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Here’s what: Financial planners gave us the lowdown on how to get through record-high inflation
Like most Americans, I’ve been experiencing dizzying sticker shock in recent weeks.
I went grocery shopping over the weekend and kept whisper-shouting “Inflation!” and shaking my head every time I reached for an item I’d normally buy without thinking but could no longer justify the expense (for example: $8 for blueberries!). I stopped at the gas station, too, and had to wonder if I was back in California when I saw a Philadelphia pump priced at over $5 a gallon.
All told, I probably spent $30 or $40 more on food and gas than I would have a few months ago.
I decided to get some professional help: I asked five financial planners I know and trust to share exactly what they’ve been telling their clients about how to beat inflation.
1. Be smart about where you’re keeping cash
If you’ll need your cash in less than a year, Atlanta-based financial planner Malik S. Lee suggests keeping it in a high-yield savings account. “These accounts should increase their rates as the Fed’s fund rate continues to rise,” he says. For cash you plan to use in the next one to three years, Lee says he’s directing clients to Series I savings bonds that currently pay 9.62% ($10,000 limit) and multi-year fixed annuities that pay over 3.5% (and have no annual limit).
2. Focus on critical home repairs only
Chloé A. Moore, a financial planner based in Atlanta, says her high-earning clients have mostly been fortunate enough not to feel the effects of inflation. Things among homeowners have been slightly more complicated, though.
Moore says some clients who may have wanted to make repairs or improvements to their homes have had to put their plans on pause as the cost of materials continues to rise. For now, she says, they’re focused on making only “critical repairs or upgrades that would significantly improve their quality of life.”
3. Reconsider your home purchase if rising mortgage rates would stretch your budget too thin
With housing prices rising all over the country, it can feel like this is a “now-or-never” moment to buy a home. Who knows if prices will stop rising, and if they do, will you be priced out? But even though the market is on fire and buying a home may feel urgent, Santa Barbara, California-based financial planner Natalie Taylor says she’s helping clients calculate what rising mortgage rates would mean for their budgets, which may mean now isn’t the time.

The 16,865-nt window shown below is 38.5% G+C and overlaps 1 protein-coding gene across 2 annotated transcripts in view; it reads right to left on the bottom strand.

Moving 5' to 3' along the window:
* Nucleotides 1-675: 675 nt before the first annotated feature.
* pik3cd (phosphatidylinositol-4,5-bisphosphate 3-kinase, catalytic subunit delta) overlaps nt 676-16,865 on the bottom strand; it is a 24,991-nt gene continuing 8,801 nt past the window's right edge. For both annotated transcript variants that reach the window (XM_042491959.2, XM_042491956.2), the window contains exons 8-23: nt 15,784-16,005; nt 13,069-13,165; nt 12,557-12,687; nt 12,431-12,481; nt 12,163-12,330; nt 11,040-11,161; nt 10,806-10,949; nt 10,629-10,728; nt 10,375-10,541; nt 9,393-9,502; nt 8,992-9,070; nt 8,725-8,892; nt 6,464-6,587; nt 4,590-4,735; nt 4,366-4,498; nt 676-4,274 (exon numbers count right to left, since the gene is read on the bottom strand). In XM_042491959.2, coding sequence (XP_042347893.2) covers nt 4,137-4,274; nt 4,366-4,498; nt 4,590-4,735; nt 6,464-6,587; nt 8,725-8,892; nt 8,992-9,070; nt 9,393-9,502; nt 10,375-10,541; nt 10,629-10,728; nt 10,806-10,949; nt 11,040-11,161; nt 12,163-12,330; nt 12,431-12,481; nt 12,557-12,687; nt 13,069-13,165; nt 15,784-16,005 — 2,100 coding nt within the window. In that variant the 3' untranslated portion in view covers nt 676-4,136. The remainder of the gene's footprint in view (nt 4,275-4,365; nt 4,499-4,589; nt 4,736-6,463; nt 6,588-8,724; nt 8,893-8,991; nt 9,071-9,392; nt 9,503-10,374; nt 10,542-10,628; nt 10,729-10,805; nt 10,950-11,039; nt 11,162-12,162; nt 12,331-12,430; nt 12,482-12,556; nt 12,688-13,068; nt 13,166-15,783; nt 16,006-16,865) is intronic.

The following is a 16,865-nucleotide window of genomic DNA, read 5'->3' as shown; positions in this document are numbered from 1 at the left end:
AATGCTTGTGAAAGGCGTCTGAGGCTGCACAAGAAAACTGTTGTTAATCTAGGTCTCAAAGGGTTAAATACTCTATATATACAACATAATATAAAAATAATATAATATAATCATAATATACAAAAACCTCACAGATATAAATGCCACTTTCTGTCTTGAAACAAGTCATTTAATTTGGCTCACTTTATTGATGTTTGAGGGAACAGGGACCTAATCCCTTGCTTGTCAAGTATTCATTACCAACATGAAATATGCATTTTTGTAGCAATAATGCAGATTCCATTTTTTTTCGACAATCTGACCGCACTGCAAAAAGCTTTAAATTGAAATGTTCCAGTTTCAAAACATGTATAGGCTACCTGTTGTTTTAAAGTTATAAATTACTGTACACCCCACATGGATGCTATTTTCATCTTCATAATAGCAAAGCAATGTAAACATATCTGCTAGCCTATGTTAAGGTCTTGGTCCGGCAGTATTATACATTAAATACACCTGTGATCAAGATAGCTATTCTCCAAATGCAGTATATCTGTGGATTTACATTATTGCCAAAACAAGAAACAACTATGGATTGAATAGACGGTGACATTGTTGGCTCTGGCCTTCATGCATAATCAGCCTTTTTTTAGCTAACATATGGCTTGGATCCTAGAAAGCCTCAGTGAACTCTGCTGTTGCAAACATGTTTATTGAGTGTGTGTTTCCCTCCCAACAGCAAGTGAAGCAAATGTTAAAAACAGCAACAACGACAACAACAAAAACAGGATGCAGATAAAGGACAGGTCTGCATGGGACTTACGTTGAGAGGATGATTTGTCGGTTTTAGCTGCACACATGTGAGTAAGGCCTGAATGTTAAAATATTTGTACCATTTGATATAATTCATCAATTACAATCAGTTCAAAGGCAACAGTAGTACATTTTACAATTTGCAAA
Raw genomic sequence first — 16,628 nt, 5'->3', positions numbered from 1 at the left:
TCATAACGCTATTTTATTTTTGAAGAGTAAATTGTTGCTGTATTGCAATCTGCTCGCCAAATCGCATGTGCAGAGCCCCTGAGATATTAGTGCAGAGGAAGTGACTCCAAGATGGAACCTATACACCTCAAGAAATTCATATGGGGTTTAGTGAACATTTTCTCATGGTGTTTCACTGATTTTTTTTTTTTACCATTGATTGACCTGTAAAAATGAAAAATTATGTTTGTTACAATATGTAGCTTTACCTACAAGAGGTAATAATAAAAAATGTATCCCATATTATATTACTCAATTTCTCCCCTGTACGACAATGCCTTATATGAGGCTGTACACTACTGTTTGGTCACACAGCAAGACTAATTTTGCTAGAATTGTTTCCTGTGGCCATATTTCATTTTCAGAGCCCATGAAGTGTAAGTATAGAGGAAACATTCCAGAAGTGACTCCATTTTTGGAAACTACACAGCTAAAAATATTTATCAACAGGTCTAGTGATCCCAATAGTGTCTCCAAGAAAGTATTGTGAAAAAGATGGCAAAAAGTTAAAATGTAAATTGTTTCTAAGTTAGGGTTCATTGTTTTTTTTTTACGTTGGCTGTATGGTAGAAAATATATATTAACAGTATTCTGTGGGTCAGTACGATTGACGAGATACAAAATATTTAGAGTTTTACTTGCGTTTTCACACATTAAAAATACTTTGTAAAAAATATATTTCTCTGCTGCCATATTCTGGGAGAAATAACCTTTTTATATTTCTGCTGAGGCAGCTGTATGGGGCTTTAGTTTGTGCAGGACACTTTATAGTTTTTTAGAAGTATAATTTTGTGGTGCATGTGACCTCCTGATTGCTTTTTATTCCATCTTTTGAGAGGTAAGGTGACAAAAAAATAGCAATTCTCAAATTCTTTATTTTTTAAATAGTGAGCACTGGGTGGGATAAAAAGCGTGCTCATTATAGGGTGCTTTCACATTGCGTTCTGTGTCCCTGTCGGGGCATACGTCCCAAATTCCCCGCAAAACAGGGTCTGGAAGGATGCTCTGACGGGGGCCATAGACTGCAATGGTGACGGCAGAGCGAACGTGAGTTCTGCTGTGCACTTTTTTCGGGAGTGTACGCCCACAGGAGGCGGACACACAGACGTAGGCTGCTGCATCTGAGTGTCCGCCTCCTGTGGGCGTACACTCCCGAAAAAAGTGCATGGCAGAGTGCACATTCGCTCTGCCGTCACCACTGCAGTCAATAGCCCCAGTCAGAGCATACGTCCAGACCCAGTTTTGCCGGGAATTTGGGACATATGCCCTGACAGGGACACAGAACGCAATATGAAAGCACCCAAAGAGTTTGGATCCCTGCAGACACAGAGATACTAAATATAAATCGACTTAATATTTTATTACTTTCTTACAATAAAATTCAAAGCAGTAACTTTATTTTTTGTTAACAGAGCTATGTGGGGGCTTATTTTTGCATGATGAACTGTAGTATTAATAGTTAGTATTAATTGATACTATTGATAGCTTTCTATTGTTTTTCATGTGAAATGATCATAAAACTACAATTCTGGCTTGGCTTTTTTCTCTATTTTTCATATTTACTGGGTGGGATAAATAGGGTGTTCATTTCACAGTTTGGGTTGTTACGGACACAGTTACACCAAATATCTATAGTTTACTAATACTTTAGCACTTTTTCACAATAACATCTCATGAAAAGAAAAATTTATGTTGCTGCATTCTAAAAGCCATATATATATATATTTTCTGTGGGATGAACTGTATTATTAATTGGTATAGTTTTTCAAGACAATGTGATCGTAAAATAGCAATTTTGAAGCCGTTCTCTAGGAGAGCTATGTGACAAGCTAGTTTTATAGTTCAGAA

“I’ve been calculating how much of a difference in monthly payment there would be for every 0.25% of additional interest so that clients have a clear understanding of what higher rates mean for them specifically,” she says.
She also recommends Series I bonds for those looking to protect their emergency funds from inflation.
4. Get to know your spending
Spending in an inflationary environment can be hazardous to your financial plans, especially if you don’t know how much more you’re spending now than you used to. Philadelphia-based financial planner Charles Weeks says he stresses the importance of tracking your spending with clients.
“If you don’t know you spend $250 a month on groceries you may not realize you are now spending $300,” he says. “But if you know your normal spending you can tell when prices are increasing and adjust accordingly. Possibly cutting back or buying cheaper replacements.”
5. Be prepared for inflation to stick around
No one wants to hear this, but financial planner Malcolm Ethridge of Rockville, Maryland, says high prices on food, gas, and entertainment may be around for a while longer, likely another year or so. “That’s primarily due to the Federal Reserve’s plans to raise rates a couple more times through the remainder of this year,” he says. “If they see demand as still being high enough to warrant a couple more rate hikes, then there is certainly potential that inflation could continue to creep up a bit more from here.”
So what can you do? Keep breathing and do your best to budget accordingly. Things will settle down eventually, though we may just have to get used to higher prices.
— Stephanie Hallett, senior editor of Personal Finance Insider
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